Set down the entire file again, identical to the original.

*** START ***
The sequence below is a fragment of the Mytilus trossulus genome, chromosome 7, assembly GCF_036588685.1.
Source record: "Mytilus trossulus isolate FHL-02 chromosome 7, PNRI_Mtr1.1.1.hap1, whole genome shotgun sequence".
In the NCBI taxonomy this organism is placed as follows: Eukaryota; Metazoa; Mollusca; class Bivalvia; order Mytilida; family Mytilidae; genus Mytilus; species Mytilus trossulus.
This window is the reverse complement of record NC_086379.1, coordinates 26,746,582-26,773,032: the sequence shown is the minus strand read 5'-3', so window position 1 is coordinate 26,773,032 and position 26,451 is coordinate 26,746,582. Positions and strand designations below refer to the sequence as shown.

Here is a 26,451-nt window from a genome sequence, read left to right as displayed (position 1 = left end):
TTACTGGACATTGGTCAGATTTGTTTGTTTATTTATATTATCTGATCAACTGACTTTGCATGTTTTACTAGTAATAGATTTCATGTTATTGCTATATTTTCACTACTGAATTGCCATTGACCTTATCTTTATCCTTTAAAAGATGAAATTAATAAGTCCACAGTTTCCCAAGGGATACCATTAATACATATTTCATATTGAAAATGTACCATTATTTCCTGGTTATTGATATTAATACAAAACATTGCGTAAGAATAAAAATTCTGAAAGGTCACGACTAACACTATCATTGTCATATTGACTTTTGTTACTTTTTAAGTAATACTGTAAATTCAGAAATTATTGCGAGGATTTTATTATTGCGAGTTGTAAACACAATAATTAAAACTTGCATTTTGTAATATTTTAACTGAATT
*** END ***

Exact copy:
The sequence below is a fragment of the Mytilus trossulus genome, chromosome 7, assembly GCF_036588685.1.
Source record: "Mytilus trossulus isolate FHL-02 chromosome 7, PNRI_Mtr1.1.1.hap1, whole genome shotgun sequence".
In the NCBI taxonomy this organism is placed as follows: Eukaryota; Metazoa; Mollusca; class Bivalvia; order Mytilida; family Mytilidae; genus Mytilus; species Mytilus trossulus.
This window is the reverse complement of record NC_086379.1, coordinates 26,746,582-26,773,032: the sequence shown is the minus strand read 5'-3', so window position 1 is coordinate 26,773,032 and position 26,451 is coordinate 26,746,582. Positions and strand designations below refer to the sequence as shown.

Here is a 26,451-nt window from a genome sequence, read left to right as displayed (position 1 = left end):
TTACTGGACATTGGTCAGATTTGTTTGTTTATTTATATTATCTGATCAACTGACTTTGCATGTTTTACTAGTAATAGATTTCATGTTATTGCTATATTTTCACTACTGAATTGCCATTGACCTTATCTTTATCCTTTAAAAGATGAAATTAATAAGTCCACAGTTTCCCAAGGGATACCATTAATACATATTTCATATTGAAAATGTACCATTATTTCCTGGTTATTGATATTAATACAAAACATTGCGTAAGAATAAAAATTCTGAAAGGTCACGACTAACACTATCATTGTCATATTGACTTTTGTTACTTTTTAAGTAATACTGTAAATTCAGAAATTATTGCGAGGATTTTATTATTGCGAGTTGTAAACACAATAATTAAAACTTGCATTTTGTAATATTTTAACTGAATT